We have been awarded a grant from the NIH to study these issues of agency. In our R01 grant, we aim to develop a conceptual map of human agency, using both philosophical literature on the relevant features, and end-user input on the phenomenal experience of using BCIs in research studies, through longitudinal interviews with participants using motor, sensory, communication, and psychiatric BCIs.  

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Unlike previous studies, we are exploring BCI technologies across modalities. Many of the early studies around end user perspectives for DBS were isolated to one disease condition. Understanding experiences across our four modalities—motor, sensory, communication, and psychiatry—will allow us to consider, for instance, whether privacy matters in the same ways to users addressing issues of communication compared to those treating motor impairments, or whether concerns about authenticity arise in the context of movement in similar ways to how they come up in the psychiatric realm.  

If we are successful, we believe this research will go a long way in guiding the field of neuroethics in developing better mechanisms to protect end users from potential unwanted consequences of BCI devices, while encouraging the design of BCIs that promote user agency. This includes protocols that warn future users about the potential changes to agency they might experience and to help them weigh the negative risks of a device against the potential therapeutic benefit. We also believe that working closely with BCI scientists will help develop a research enterprise that is better able to identify ethical issues raised by future technologies and utilize end user perspectives to design the next generation of BCIs.

Recommended readings 
  1. Goering et al. (2017) “Staying in the Loop: Relational Agency and Identity in Next-Generation DBS for Psychiatry” AJOB Neuroscience 8(2): 59-70.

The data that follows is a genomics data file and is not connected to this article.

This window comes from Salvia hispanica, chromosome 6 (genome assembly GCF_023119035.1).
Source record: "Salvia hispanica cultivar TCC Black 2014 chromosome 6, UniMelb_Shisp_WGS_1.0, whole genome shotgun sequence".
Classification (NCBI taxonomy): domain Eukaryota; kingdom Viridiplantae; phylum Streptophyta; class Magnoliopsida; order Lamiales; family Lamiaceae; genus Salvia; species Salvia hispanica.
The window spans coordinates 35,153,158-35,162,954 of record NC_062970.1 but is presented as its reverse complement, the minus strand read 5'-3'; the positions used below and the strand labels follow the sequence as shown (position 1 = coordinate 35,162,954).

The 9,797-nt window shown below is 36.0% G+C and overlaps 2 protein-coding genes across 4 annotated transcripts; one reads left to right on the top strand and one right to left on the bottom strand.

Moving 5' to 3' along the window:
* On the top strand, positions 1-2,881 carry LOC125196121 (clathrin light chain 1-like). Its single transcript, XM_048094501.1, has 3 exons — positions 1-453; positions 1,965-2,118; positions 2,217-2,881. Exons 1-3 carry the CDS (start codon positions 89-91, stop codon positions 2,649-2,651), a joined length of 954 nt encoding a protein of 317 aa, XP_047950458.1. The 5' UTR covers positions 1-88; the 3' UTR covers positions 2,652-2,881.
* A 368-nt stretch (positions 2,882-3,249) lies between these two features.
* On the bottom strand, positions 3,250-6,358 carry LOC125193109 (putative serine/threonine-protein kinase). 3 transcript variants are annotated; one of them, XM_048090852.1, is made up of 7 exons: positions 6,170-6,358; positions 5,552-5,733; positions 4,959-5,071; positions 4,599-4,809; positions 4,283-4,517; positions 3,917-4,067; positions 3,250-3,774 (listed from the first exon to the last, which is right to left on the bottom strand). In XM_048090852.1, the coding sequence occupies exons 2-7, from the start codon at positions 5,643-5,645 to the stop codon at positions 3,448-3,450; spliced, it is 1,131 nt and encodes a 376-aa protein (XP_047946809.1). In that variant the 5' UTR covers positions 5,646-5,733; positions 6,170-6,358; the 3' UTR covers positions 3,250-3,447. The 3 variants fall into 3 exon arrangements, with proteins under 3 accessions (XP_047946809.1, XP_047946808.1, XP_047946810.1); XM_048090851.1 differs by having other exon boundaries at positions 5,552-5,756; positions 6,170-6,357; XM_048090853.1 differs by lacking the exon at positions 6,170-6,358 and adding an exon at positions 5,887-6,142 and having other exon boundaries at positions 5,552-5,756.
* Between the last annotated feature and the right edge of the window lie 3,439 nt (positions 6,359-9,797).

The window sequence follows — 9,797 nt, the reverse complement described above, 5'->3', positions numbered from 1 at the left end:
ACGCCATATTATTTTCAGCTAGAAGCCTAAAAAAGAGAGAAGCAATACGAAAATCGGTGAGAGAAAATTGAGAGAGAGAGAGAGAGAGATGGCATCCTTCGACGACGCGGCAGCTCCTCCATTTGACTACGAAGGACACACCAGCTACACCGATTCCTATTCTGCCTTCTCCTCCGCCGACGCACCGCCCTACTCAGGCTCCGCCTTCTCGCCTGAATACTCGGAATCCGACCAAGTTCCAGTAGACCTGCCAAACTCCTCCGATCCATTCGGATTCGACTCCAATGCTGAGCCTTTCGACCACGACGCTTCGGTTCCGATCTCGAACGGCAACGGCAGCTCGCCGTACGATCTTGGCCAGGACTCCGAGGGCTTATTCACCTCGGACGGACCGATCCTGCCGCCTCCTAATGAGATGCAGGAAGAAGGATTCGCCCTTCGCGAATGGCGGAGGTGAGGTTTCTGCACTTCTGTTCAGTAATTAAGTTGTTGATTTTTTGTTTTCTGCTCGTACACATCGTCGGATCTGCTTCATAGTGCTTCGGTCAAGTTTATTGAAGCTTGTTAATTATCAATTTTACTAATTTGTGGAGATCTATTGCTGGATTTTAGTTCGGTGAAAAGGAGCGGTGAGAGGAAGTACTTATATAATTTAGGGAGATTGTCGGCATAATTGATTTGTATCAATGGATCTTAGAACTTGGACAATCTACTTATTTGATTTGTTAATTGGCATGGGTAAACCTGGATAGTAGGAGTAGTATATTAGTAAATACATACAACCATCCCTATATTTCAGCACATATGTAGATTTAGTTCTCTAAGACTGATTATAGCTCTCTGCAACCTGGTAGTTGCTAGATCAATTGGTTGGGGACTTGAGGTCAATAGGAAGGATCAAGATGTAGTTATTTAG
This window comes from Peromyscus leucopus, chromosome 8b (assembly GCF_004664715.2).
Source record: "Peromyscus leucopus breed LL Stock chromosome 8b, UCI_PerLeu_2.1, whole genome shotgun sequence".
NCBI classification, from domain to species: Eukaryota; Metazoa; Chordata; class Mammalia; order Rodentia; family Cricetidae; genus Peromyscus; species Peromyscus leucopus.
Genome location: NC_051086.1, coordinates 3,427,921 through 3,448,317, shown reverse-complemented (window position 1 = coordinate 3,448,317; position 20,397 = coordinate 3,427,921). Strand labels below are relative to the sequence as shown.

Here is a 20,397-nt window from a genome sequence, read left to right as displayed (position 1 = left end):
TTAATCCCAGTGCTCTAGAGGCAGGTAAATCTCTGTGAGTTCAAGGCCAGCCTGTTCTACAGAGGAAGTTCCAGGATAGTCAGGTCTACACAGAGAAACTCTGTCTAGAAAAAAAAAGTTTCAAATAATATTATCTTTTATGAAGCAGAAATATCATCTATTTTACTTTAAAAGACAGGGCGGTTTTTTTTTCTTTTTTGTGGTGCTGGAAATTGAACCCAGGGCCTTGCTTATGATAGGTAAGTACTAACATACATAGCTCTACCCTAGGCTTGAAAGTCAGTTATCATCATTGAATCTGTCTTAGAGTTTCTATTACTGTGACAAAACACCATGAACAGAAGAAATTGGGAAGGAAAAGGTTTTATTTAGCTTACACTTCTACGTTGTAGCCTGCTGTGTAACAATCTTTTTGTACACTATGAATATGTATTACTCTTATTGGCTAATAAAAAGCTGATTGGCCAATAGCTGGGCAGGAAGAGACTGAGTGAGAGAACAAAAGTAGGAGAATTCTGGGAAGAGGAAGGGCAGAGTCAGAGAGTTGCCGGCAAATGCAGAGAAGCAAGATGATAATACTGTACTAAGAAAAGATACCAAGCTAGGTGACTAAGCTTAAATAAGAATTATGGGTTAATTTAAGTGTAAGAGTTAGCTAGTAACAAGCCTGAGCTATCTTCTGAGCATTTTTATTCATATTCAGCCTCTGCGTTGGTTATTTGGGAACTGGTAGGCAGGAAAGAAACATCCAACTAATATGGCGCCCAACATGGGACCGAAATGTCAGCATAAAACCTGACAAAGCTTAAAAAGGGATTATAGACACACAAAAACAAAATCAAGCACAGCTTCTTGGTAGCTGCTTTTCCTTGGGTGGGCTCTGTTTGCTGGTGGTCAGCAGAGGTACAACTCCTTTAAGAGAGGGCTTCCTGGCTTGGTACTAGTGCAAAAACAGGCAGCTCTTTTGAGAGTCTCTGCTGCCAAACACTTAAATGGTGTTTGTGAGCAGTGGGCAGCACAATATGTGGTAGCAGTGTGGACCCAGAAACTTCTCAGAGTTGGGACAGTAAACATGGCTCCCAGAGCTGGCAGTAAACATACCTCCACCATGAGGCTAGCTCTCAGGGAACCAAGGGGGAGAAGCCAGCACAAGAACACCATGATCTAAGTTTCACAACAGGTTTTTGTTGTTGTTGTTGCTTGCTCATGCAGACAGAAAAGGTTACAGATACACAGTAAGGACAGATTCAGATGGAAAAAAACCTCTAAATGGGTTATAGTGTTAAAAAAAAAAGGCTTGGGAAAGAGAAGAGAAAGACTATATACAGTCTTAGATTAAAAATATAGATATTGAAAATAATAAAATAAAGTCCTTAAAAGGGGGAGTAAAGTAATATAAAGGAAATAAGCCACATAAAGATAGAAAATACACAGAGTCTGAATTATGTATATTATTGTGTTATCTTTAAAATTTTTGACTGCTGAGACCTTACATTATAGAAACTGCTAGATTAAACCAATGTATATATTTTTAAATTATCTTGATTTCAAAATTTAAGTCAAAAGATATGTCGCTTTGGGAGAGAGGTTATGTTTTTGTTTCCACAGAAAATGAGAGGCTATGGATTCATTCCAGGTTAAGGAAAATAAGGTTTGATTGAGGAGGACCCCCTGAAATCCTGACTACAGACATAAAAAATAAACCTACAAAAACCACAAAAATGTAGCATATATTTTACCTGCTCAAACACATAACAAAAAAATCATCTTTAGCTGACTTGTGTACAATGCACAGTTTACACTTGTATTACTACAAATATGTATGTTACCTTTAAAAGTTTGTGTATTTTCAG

2. Kellmeyer et al. (2016) “Effects of Closed-Loop Devices on the Autonomy and Accountability of Persons and Systems” Cambridge Quarterly of Healthcare Ethics  
  3. Steinert et al. (2018) “Doing Things with Thoughts: Brain-Computer Interfaces and Disembodied Agency” Philosophy and Technology https://doi.org/10.1007/s13347-018-0308-4
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Ishan Dasgupta is a post-doctoral Research Associate in the Department of Philosophy and the Center of Neurotechnology at the University of Washington. He works at the intersection of law, ethics, and public health policy as it relates to emerging technology. His past work has focused on ethical issues surrounding induced pluripotent stem cells, inclusion of pregnant women in biomedical research, and the use of tissue samples in genetics research.

Sara Goering is Associate Professor of Philosophy at the University of Washington, Seattle, and co-leads the Neuroethics Thrust in the Center for Neurotechnology (CNT). She is also a member of the Program on Ethics, the Disability Studies Program, and adjunct faculty in the Bioethics & Humanities Department. Her work in the Neuroethics Thrust focuses on issues of agency and identity in relation to neural technology (both DBS and BCI), and emphasizes the importance of engagement with disabled people, who are often the intended end-users of the technology. 


Eran Klein is a neurologist specializing in dementia at Oregon Health and Sciences University (OHSU) and the Portland VA Health Care System (PVAHCS). He co-leads the Neuroethics thrust at the Center for Neurotechnology (CNT) at the University of Washington. He works at the intersection of neurology, neuroscience, and philosophy. 

Andreas Schönau is a post-doctoral Research Associate in the Department of Philosophy and Center for Neurotechnology at the University of Washington. His past research focused on the clarification of conceptual theories and empirical methods in philosophical and neuroscientific research, the interdisciplinary combination of their respective insights, and the generation of conclusions towards understanding the phenomenon of free will from an action-theoretical perspective.


Want to cite this post?

Dasgupta, I., Schönau, A., Klein, E., & Goering, S. (2019). Brain Computer Interfaces and Agency. The Neuroethics Blog. Retrieved on , from http://www.theneuroethicsblog.com/2019/12/brain-computer-interfaces-and-agency.html